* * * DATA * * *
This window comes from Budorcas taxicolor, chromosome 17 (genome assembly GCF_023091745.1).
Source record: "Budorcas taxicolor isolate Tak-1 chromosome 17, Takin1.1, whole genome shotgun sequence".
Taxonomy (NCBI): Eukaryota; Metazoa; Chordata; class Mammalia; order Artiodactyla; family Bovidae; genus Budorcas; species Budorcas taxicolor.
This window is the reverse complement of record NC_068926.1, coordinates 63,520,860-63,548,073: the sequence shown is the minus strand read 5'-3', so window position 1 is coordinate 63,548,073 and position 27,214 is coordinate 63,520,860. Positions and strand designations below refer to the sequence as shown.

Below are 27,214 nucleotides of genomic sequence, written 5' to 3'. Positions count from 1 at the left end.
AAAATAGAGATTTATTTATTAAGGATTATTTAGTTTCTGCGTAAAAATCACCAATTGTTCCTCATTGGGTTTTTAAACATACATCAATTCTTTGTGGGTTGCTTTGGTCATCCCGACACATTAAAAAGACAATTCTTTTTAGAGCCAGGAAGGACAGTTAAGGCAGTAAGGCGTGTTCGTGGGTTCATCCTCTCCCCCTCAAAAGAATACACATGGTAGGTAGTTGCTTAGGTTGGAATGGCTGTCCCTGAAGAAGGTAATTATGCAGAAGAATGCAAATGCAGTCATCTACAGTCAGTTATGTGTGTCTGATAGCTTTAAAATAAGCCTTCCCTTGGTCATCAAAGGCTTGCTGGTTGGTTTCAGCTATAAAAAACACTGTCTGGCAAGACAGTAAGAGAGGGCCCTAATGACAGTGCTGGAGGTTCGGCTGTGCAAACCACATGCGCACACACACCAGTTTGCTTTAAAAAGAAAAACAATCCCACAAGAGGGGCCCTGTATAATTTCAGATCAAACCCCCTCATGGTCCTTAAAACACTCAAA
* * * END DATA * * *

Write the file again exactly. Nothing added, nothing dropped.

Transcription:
This window comes from Budorcas taxicolor, chromosome 17 (genome assembly GCF_023091745.1).
Source record: "Budorcas taxicolor isolate Tak-1 chromosome 17, Takin1.1, whole genome shotgun sequence".
Taxonomy (NCBI): Eukaryota; Metazoa; Chordata; class Mammalia; order Artiodactyla; family Bovidae; genus Budorcas; species Budorcas taxicolor.
This window is the reverse complement of record NC_068926.1, coordinates 63,520,860-63,548,073: the sequence shown is the minus strand read 5'-3', so window position 1 is coordinate 63,548,073 and position 27,214 is coordinate 63,520,860. Positions and strand designations below refer to the sequence as shown.

Below are 27,214 nucleotides of genomic sequence, written 5' to 3'. Positions count from 1 at the left end.
AAAATAGAGATTTATTTATTAAGGATTATTTAGTTTCTGCGTAAAAATCACCAATTGTTCCTCATTGGGTTTTTAAACATACATCAATTCTTTGTGGGTTGCTTTGGTCATCCCGACACATTAAAAAGACAATTCTTTTTAGAGCCAGGAAGGACAGTTAAGGCAGTAAGGCGTGTTCGTGGGTTCATCCTCTCCCCCTCAAAAGAATACACATGGTAGGTAGTTGCTTAGGTTGGAATGGCTGTCCCTGAAGAAGGTAATTATGCAGAAGAATGCAAATGCAGTCATCTACAGTCAGTTATGTGTGTCTGATAGCTTTAAAATAAGCCTTCCCTTGGTCATCAAAGGCTTGCTGGTTGGTTTCAGCTATAAAAAACACTGTCTGGCAAGACAGTAAGAGAGGGCCCTAATGACAGTGCTGGAGGTTCGGCTGTGCAAACCACATGCGCACACACACCAGTTTGCTTTAAAAAGAAAAACAATCCCACAAGAGGGGCCCTGTATAATTTCAGATCAAACCCCCTCATGGTCCTTAAAACACTCAAA